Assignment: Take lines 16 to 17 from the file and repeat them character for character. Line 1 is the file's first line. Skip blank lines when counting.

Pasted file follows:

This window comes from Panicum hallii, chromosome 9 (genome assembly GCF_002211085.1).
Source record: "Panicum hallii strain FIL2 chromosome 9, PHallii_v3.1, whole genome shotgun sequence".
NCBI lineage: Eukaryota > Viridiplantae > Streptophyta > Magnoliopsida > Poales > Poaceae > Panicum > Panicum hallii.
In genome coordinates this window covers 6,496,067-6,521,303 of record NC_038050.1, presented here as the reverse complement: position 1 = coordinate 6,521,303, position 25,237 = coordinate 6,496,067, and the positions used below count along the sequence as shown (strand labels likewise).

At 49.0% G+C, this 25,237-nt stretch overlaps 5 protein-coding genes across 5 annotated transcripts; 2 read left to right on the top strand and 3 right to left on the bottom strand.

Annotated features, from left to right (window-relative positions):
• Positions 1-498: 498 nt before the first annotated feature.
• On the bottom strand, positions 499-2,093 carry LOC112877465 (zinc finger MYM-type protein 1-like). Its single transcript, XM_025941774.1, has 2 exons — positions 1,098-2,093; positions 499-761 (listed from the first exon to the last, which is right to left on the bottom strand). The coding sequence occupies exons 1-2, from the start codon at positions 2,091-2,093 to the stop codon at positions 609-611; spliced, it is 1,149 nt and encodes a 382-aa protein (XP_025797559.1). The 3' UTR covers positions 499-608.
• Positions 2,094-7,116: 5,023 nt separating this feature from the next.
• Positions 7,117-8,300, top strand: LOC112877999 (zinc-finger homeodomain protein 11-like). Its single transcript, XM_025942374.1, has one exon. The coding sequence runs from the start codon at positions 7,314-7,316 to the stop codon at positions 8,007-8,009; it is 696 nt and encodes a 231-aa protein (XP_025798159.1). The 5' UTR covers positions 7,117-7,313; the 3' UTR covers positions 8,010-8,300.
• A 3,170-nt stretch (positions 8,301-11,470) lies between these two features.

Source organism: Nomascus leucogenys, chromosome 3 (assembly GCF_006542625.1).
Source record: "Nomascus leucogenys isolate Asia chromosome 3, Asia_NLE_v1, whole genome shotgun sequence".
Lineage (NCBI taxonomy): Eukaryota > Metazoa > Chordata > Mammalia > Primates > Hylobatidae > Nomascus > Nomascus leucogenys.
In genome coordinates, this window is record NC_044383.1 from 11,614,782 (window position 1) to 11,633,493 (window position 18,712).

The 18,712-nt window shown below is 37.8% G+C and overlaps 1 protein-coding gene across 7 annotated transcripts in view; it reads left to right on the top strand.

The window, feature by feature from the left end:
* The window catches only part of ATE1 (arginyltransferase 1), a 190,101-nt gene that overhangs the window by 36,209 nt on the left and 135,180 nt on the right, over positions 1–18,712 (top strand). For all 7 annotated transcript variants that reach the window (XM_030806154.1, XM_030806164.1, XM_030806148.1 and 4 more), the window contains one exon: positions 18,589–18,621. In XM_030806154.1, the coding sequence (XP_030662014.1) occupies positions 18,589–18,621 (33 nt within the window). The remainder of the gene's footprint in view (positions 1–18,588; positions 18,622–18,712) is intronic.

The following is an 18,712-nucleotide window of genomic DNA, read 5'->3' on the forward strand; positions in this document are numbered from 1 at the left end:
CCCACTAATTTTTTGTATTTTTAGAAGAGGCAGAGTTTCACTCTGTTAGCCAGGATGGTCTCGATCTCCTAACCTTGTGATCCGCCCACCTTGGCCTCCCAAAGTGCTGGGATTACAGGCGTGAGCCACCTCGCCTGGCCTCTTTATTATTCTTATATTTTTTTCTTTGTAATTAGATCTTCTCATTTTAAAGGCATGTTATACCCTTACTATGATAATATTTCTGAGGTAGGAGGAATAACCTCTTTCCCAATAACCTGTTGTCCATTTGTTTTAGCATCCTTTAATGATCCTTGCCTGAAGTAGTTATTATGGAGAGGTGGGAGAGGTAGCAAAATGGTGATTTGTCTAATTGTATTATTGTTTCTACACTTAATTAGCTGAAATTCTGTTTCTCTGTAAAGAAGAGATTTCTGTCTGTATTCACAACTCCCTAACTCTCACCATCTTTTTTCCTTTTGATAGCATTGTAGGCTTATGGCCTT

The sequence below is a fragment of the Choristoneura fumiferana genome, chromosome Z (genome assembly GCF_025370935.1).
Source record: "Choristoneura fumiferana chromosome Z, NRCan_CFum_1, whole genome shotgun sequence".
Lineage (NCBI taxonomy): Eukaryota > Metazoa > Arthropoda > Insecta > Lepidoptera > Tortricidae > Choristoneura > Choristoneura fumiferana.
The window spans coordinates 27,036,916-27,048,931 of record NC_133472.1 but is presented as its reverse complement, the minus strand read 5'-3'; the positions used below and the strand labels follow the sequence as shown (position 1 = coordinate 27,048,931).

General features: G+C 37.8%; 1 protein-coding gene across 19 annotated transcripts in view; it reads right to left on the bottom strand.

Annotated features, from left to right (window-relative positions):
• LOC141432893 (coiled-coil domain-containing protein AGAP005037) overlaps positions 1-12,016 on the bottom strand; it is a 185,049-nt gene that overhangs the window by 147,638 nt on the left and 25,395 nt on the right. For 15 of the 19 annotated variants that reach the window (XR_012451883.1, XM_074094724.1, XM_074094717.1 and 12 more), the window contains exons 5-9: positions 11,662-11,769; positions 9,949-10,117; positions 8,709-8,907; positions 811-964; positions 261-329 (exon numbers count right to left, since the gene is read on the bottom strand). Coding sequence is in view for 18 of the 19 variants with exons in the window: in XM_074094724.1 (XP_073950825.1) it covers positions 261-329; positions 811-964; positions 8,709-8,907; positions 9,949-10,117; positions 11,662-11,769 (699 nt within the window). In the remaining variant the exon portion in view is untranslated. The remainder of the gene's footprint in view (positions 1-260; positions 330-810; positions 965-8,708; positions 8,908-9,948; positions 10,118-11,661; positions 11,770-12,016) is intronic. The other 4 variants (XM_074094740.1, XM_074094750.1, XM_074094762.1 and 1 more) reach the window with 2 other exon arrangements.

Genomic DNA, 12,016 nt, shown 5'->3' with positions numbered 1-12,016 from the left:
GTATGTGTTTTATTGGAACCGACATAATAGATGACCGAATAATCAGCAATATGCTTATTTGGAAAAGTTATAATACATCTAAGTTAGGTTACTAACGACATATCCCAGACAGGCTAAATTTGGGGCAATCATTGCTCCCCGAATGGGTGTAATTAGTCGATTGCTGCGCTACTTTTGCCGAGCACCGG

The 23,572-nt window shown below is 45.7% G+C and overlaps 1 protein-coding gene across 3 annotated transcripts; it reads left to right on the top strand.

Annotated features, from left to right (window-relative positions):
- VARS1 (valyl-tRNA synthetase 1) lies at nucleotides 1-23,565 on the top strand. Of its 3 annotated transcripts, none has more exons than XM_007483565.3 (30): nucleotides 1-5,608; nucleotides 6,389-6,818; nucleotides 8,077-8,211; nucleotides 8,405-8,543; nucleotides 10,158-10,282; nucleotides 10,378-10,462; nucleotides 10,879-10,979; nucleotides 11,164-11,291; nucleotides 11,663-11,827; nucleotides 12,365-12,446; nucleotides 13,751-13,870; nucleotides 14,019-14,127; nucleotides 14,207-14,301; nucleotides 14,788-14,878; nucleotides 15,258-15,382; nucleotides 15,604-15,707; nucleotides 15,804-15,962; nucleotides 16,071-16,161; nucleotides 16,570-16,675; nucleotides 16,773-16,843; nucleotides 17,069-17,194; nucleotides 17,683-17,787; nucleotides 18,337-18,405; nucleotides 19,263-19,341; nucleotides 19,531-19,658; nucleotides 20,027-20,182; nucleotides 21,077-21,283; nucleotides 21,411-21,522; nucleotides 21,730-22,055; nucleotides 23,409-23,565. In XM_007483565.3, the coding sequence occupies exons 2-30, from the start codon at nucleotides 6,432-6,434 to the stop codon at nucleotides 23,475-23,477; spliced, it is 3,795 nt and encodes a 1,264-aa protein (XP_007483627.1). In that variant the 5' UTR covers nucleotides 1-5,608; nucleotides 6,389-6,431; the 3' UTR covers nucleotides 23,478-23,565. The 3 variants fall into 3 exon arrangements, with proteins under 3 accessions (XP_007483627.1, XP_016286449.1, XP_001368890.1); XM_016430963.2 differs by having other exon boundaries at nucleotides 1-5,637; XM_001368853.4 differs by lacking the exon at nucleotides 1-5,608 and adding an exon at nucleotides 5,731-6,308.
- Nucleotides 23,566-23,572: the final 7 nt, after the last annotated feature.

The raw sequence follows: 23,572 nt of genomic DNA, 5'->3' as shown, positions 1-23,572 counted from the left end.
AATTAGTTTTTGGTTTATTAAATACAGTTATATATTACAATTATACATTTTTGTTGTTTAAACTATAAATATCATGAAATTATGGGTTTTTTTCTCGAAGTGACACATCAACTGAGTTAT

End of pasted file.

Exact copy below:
The 18,712-nt window shown below is 37.8% G+C and overlaps 1 protein-coding gene across 7 annotated transcripts in view; it reads left to right on the top strand.

The window, feature by feature from the left end: